This provides Pilger with an excellent sequitur into conditions in South Africa, discussed above in relation to Palestine/Israel, his emphasis being that Apartheid Did Not Die. Pilger had been to South Africa in the 1960s where he found Humiliation and brutality, at once systematic and arbitrary, exemplified apartheid. It becomes familiar territory. Forced removals from homes and home demolitions moved the black population to bantustans or tribal homelands with all the fake trappings of self-government, and serving as a source for the cheapest labour possible. As elsewhere, poverty and its associated ills of poor health, lack of education, and ultimately violent resistance became the norm.
With apartheid legally abolished, the unfortunate record is that of continuing black oppression. The leaders of apartheid, including the much beloved Nelson Mandela, have been co-opted into the neoliberal economic policies of the ruling white class, the inclusion of a small group of blacks in the countrys white corporate masonry.has allowed white and foreign capital to fulfil its legal obligations under new corporate charters. This means, as elsewhere, low wages, poor working conditions, union stripping, poor social services including health and education for the masses, and alternately the increasing wealth and control of the corporate elite. Those blacks that succeeded, proved they could be as ruthless as their former white masters in labour relations, cronyism and the pursuit of profit, hundreds of thousands of jobs were lost in mergers and restructuring. The latter, as is too frequent in African oppression, as a result of World Bank-supported tyrants.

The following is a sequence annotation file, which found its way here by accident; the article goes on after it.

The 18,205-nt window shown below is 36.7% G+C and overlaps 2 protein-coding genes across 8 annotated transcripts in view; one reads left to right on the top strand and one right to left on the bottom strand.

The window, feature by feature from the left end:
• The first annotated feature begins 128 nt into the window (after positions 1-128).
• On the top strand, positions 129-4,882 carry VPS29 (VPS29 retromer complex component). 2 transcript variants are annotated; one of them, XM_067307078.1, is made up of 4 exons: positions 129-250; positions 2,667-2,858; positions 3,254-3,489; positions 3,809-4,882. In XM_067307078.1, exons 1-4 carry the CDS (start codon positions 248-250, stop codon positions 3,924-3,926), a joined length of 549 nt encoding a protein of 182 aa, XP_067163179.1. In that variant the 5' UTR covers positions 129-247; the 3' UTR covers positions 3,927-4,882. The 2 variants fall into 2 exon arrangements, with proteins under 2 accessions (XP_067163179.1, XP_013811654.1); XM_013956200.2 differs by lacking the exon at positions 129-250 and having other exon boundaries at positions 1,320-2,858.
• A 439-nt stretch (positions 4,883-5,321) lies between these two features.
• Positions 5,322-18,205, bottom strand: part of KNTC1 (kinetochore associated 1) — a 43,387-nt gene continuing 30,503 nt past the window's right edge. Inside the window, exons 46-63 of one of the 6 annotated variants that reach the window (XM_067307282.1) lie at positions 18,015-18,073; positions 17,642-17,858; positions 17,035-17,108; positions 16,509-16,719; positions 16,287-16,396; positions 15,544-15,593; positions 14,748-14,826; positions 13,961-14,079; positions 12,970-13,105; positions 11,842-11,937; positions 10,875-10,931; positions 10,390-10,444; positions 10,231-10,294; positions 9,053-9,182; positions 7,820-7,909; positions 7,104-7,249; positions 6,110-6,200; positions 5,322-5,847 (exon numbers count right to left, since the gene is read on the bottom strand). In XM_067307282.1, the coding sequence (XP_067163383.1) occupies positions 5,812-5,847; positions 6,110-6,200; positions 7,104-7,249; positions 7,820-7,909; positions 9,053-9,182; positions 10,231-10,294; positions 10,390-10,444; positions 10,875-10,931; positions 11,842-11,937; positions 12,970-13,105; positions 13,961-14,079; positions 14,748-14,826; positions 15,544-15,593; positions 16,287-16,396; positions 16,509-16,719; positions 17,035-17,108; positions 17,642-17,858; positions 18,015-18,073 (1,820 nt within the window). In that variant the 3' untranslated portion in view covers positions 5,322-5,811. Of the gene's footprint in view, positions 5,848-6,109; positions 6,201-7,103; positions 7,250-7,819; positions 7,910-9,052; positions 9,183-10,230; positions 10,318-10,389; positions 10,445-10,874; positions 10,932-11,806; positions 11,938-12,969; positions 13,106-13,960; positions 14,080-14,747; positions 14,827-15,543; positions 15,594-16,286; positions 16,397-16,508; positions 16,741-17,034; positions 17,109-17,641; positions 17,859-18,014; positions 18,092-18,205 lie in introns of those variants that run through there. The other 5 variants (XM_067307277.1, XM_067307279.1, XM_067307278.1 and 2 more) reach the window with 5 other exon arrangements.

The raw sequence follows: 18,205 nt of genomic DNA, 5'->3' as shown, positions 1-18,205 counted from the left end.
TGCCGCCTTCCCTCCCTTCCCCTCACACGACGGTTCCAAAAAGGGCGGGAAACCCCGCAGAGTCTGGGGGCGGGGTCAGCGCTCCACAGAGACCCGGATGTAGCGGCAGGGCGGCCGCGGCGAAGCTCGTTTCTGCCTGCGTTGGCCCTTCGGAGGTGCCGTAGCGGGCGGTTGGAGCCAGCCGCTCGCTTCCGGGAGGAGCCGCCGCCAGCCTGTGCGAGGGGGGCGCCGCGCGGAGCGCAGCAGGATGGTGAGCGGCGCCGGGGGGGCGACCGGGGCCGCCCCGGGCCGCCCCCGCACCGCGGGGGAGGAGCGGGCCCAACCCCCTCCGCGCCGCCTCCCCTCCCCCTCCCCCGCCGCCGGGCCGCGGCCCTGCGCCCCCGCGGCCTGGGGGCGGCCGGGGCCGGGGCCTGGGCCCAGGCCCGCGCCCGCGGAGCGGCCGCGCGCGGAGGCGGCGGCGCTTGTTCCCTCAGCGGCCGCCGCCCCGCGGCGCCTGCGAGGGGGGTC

The British remain in the picture, as the Old symbiotic relationship with Britain has a special place. Again through a combination of personal interviews and economic information, Pilger presents a picture showing that apartheid and capitalist exploitation were twos ideas of the same coin, while the new liberal humanitarianism turned out to be a shallow, tawdry, deceptive thing.
Probably the same motives could be applied to Liberating Afghanistan with the current government described as a faade. The usual well perhaps not so usual for mainstream media history of American and British complicity in the Afghani problems is provided. Afghanistan has become minor news in Pilgers world (whereas in Canada it frequently dominates due to our ongoing occupation). As with the previous chapters, the anecdotal style of reporting his various interviews with those in power and those suffering from that power demonstrate the arrogance and social blindness of the rulers.
The theme of the facades of imperialism and the enduring struggle for freedom is well supported throughout Freedom Next Time. While I sometimes wondered what timeline I was on while reading some of the anecdotal material, that perhaps demonstrates again the similarities of empires past and present, the militaristic grab for wealth and power at the expense of the people of the land. John Pilgers writing is clear and accessible, presenting a picture to the reader of people struggling against the almost overwhelming power of the global corporate elite. Perhaps next time, a different story will be available because of that enduring struggle.
Jim Miles is a Canadian educator and a regular contributor/columnist of opinion pieces and book reviews to Palestine Chronicles. His interest in this topic stems originally from an environmental perspective, which encompasses the militarization and economic subjugation of the global community and its commodification by corporate governance and by the American government.
from Gabriel Kolko :
Subject: Israel: Mythologizing a 20th Century Accident
Date: June 2, 2007
Israel: Mythologizing a 20th Century Accident
by Gabriel Kolko
ne of the many quirks of the nineteenth century's intellectual heritage was the great intensification of nationalism and to quote one expert the creation of "nation-ness," the consequences of which have varied dramatically all the way from the negligible to the crucial (as in the case of Israel) to war and peace in a vast strategic region. There was, of course, often a basis for various nationalisms to build upon, but the essentially artificial function of forming nations from very little or nothing was common.